Mandelson lifts lid on living the high life at Hillsborough
Gerry Adams called Peter Mandelson to offer commiserations after the Labour peer was forced to quit as Northern Ireland Secretary over claims he secured Indian businessman Srichand Hinduja a UK passport.
Lord Mandelson sheds light on his time in the post in his memoirs, The Third Man, out today, admitting he quickly became very accustomed to living in plush surroundings of Hillsborough Castle.
He said he spent as much time in the province as possible and was reluctant to leave, spending two Christmases there with family and Reinaldo, his partner.
He said: “I did fear that living in Hillsborough would be a bit like living in a National Trust property. It was also the official residence of the Queen in Northern Ireland, full of imposing antiques and set in wonderfully manicured grounds, with an enormous park surrounding it. Mo (Mowlam) assured me that it was a great place for having parties and that on many weekends she had brought friends and acquaintances over from London to enjoy the house and its gardens.
“I later learned that in the course of the party-goers’ boozy fun and games, even bouncing up and down on the Queen’s imposing bed had not been unheard of.
“My subsequent use of the house would be decidedly sober in contrast.”
Treasured pet Bobby, a parson’s terrier, “became a star” in Northern Ireland with the office inundated with requests for photographs and schoolgirls frequently shouting “where is he?”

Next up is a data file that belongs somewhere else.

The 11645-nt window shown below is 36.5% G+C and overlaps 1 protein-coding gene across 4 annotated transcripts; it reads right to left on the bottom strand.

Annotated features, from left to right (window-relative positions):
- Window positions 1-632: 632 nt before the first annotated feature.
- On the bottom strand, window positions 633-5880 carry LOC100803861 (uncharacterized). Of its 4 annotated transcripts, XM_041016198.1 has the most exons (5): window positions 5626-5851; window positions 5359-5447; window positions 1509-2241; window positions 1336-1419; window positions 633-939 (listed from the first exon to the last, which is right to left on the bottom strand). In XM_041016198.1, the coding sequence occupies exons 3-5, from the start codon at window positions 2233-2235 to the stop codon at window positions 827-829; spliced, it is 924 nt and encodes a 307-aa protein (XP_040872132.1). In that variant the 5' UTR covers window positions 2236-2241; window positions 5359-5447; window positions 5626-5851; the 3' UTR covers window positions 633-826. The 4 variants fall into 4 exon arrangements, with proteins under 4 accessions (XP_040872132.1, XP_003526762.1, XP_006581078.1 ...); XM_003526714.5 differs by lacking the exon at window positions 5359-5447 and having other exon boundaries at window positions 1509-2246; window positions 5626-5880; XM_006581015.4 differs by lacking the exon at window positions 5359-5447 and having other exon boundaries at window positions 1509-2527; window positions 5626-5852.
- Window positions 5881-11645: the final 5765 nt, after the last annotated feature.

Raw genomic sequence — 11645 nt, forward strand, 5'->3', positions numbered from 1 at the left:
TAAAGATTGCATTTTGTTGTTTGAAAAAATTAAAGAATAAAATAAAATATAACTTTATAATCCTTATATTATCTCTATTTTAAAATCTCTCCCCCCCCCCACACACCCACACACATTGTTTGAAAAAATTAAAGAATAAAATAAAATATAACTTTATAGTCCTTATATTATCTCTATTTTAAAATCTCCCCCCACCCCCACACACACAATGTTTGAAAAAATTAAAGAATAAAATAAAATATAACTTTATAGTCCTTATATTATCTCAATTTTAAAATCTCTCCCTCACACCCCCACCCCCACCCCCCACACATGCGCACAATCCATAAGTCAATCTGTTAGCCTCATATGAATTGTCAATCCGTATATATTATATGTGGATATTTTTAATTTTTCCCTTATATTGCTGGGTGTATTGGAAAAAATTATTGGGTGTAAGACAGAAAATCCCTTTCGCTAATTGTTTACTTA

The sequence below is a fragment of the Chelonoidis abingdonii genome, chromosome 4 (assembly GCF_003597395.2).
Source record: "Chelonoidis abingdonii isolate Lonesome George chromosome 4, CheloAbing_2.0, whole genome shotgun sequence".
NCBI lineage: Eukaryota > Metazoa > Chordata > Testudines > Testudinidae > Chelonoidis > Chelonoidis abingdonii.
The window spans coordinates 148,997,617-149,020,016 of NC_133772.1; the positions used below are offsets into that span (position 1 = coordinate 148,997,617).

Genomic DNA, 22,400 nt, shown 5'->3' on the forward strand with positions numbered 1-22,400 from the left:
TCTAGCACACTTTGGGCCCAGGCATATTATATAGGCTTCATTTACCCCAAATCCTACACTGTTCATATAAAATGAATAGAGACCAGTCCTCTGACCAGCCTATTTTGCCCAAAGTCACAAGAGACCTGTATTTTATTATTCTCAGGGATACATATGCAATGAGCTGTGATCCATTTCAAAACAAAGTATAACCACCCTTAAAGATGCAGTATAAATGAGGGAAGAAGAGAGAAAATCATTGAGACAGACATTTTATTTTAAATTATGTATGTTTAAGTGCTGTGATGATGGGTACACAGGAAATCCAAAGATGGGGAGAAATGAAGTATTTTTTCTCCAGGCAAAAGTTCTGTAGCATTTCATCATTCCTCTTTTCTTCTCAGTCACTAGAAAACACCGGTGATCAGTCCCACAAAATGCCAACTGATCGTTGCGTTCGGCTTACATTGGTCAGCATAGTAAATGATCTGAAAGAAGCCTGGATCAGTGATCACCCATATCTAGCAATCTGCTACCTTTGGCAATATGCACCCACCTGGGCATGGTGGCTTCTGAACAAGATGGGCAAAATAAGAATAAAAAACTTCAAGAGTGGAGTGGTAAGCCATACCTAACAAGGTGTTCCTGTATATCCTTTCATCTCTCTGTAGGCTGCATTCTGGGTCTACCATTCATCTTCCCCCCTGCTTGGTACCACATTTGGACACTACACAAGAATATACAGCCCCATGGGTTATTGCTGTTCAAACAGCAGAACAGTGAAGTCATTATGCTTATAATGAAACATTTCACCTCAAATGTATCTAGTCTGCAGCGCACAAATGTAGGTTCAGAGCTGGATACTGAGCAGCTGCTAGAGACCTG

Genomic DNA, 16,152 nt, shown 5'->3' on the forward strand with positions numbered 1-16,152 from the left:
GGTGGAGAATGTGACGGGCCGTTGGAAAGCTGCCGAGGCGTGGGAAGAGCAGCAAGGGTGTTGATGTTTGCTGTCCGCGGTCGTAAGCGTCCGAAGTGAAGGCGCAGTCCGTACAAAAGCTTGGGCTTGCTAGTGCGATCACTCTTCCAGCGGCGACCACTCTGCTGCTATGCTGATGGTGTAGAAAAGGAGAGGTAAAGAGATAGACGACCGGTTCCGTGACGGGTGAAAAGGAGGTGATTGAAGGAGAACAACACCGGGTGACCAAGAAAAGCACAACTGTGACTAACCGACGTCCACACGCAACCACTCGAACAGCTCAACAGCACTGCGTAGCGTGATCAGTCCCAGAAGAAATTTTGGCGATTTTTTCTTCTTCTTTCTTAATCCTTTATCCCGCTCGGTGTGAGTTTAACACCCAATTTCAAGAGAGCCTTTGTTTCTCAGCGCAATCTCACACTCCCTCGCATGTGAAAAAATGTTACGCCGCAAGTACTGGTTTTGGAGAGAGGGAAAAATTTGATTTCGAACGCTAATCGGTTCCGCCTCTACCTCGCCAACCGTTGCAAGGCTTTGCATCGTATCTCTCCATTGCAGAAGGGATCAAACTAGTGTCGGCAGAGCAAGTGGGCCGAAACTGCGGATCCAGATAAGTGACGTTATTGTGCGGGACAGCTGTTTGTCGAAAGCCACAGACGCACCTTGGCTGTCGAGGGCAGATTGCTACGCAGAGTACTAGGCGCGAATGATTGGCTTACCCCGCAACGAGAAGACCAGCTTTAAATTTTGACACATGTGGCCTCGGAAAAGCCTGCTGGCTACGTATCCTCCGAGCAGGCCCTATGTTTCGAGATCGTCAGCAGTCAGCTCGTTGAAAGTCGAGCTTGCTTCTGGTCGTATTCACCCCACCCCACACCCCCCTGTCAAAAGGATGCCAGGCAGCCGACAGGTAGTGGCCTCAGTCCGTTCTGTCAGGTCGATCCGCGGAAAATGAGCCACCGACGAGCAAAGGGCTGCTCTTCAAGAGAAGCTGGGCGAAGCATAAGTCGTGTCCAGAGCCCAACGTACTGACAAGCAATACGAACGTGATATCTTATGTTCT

Lord Mandelson’s memoirs, which have been rushed out ahead Tony Blair’s tome due in autumn, set out in a chapter ‘Being Fired’ how he attempted to be “straight down the line” with all politicians in Northern Ireland during the most difficult negotiations while in the job.
During talks with the Ulster Unionists he recounted making a personal promise: “If the IRA don’t follow through with decommissioning I will stand by you. I will not allow you to take the burden or the blame for failure. I will do it myself.”
He also sheds light on how he took over the job from his predecessor who he claims was treated by the media like a “saint”, and insisting his comeback was a complete surprise.
Lord Mandelson told how Mo Mowlam had asked for him to put a word in with Tony Blair to keep the job but instead the Prime Minister delivered “a bolt from the blue” giving him the job, he claims.